Date: Sun, 12 Dec 1999 17:58:33 -0600 (CST)
Copyright 1999 InterPress Service, all rights reserved.
Widow Immolation Custom Prevails Over Law
By Ranjit Dev Raj, IPS, 8 dec 1999
NEW DELHI, Dec 8 (IPS) - Activist groups are demanding stricter implementation of Indian laws against glorifying 'sati' -- the practice of widows burning themselves on the funeral pyre of their husbands -- another instance of which occurred last month.
After visiting Satpurva village in northern Uttar Pradesh state where Charan Shah, 55, killed herself on Nov. 11, they are demanding "action" against three temples in the area built on the site of previous immolations, which are banned by law.
According to the report by Nirantar, Saheli and other autonomous groups, the belief that a sati has the power to grant wishes has attracted people, especially women, to these shrines at Magrauta, Mahoba and Jaari, the last built for a sati in 1980.
The groups also want action against people who 'participated' in Charan Shah's gruesome death and who are now attempting to glorify it and build the customary shrine at the site.
Everyone in the village admitted to letting the widow burn but wished to steer clear of the possibility of being accused of forcing her or even instigating her into the act.
Some villagers told the 12-member team that Charan Shah was pushed back into the fire and there were active efforts to keep the fire going. There could, in any case, have been no "innocent witnessing" of such an event, the report said.
"The manner in which reactionary patriarchal values combines with the desire to commercialise religion and strengthen orthodox notions of womanhood makes this a particularly dangerous trend."
According to the report, Charan Shah's death was a case of sati rather than a simple suicide as concluded by the left-wing, All-India Democratic Women's Association (AIDWA) following a separate investigation.
The National Commission for Women (NCW), a statutory body, went a step further and declared Charan Shah a "highly distressed and depressed person," who acted "irrationally."
According to lawyer Jayanti Natarajan, member of the Rajya Sabha or upper house of Parliament, an avoidable controversy was created by those who went public with findings that Charan Shah committed suicide and not sati.
"In a very real sense, this vitiated a proper probe by the local authorities who had the jurisdiction, facilities and responsibility to get to the truth of the matter," Natarajan wrote in 'The Hindu' newspaper, Dec. 3.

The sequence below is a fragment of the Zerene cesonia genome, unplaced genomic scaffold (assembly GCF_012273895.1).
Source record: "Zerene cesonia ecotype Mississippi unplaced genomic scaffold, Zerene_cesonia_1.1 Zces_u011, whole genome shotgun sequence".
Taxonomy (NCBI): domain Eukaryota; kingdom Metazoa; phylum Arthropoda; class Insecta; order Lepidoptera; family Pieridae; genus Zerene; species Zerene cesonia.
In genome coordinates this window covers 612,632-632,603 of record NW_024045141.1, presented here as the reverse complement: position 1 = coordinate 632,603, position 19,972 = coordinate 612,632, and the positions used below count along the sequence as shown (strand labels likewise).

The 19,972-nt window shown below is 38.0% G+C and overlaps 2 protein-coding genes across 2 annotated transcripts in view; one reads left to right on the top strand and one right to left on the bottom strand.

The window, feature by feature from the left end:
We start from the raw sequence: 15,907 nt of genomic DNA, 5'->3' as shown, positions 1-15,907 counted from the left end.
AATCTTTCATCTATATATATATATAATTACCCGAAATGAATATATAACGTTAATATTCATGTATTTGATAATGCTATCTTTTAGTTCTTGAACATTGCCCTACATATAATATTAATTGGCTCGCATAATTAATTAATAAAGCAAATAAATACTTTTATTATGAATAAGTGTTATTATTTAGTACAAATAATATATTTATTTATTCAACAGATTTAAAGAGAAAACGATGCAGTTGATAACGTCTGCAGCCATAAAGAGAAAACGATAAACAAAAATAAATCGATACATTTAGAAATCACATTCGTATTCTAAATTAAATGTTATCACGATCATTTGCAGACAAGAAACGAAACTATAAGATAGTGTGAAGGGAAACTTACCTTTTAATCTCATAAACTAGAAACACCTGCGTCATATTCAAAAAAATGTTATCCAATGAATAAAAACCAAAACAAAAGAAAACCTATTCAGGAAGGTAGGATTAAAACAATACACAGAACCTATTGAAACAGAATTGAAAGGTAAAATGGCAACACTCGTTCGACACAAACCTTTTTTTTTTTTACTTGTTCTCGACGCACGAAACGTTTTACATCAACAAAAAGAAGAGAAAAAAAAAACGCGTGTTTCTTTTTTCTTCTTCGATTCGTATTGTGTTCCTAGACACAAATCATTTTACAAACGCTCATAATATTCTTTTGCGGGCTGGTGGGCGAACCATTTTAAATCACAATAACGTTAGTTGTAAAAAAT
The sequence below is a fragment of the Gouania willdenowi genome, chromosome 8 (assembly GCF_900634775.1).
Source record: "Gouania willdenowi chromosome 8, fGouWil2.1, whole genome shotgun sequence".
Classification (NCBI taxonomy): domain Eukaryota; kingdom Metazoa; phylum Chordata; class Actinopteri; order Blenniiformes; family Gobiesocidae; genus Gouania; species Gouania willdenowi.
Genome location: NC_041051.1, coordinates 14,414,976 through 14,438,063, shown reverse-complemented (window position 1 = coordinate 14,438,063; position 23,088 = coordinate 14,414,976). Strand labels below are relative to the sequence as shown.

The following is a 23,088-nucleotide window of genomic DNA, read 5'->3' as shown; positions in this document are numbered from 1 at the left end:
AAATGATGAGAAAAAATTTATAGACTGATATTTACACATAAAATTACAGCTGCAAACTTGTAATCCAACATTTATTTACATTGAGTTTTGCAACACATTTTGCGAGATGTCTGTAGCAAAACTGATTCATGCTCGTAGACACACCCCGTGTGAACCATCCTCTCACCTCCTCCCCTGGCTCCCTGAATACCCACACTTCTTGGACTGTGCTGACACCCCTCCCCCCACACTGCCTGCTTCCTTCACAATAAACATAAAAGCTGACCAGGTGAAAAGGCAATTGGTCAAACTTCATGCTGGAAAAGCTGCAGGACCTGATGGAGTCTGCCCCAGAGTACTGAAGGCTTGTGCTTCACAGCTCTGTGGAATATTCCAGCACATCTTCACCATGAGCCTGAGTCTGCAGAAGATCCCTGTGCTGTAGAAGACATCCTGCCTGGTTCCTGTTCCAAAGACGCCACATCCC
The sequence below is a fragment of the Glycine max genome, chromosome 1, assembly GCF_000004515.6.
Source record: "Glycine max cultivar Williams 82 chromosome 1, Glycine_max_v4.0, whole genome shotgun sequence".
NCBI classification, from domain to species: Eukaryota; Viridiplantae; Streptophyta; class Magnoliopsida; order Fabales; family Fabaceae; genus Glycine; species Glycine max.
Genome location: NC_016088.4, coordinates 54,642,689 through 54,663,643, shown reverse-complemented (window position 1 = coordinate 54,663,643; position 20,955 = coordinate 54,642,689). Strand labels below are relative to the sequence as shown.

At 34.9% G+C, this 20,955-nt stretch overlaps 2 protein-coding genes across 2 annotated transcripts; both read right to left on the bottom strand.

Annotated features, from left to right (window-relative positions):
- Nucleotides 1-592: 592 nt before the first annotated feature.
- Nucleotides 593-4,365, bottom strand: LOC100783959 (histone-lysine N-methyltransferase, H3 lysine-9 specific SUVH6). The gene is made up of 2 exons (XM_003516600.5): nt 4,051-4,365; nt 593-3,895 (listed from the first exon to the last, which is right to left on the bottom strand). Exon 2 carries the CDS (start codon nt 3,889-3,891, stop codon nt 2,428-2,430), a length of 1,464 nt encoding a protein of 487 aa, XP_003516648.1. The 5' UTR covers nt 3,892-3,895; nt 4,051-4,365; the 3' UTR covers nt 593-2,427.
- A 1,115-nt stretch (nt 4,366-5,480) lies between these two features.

Natarajan also found fault with the view expressed in an article by Madhu Kishwar, the editor of the feminist magazine, 'Manushi', that while forcible sati was criminal, sati committed voluntarily was a cultural tradition.
Similar views have been expressed in the past by leading members of the ruling Bharatiya Janata Party (BJP) which rose to power over the last decade through a sustained Hindu fundamentalist campaign.
"There was and never can be a cultural tradition that sanctifies the death of a human being," Natarajan declared.
Natarajan said sati was a barbaric practice which should be stamped out with "uncompromising ruthlessness," and that those who counselled caution would be "falling into the trap of apologists for sati who exist in this country even today."
The British colonial administration first banned sati in 1829 but stray incidents have continued to happen -- the most sensational occurring in the largely feudal, northwestern Rajasthan state just 12 years ago.
In that case hundreds of people watched as Roop Kanwar, an educated 18-year-old was led to the funeral pyre of her husband to be burnt alive in her bridal finery.
Local politicians had then vied to be involved in the incident in order to gain political mileage out of it. Agitated women's groups forced the government to amend existing anti-sati laws to make the glorification of the event punishable.
Despite the public outcry over the sati of Roop Kanwar and the new laws, all 32 persons arrested in connection with it were acquitted by courts for "lack of evidence" and because of the willful inaction of the state government of Rajasthan.
Roop Kanwar's gory death also enriched her community through generous donations which poured in and may have served as further encouragement for the practice.
"In addition to the fundamental problem of the low status of women and patriarchal misconceptions, economic gain is a potent motivation for the supporters of sati," Natarajan said.
Newspaper reports show the villagers of Satpurva strongly in favour of declaring the site sacred. "It is the will of god that we worship Charan Shah," they have been quoted as saying.
In spite of laws against the abetment of sati or its glorification, a local religious leader Padakhanda Shah has in newspaper interviews strongly favoured the granting of "satihood" to Charan Shah.
According to Natarajan, the phenomenon of sati can only be neutralised by "multi-pronged action on all fronts, including governmental, legislative and social."
Origin: New Delhi/RIGHTS-INDIA/
[c] 1999, InterPress Third World News Agency (IPS)
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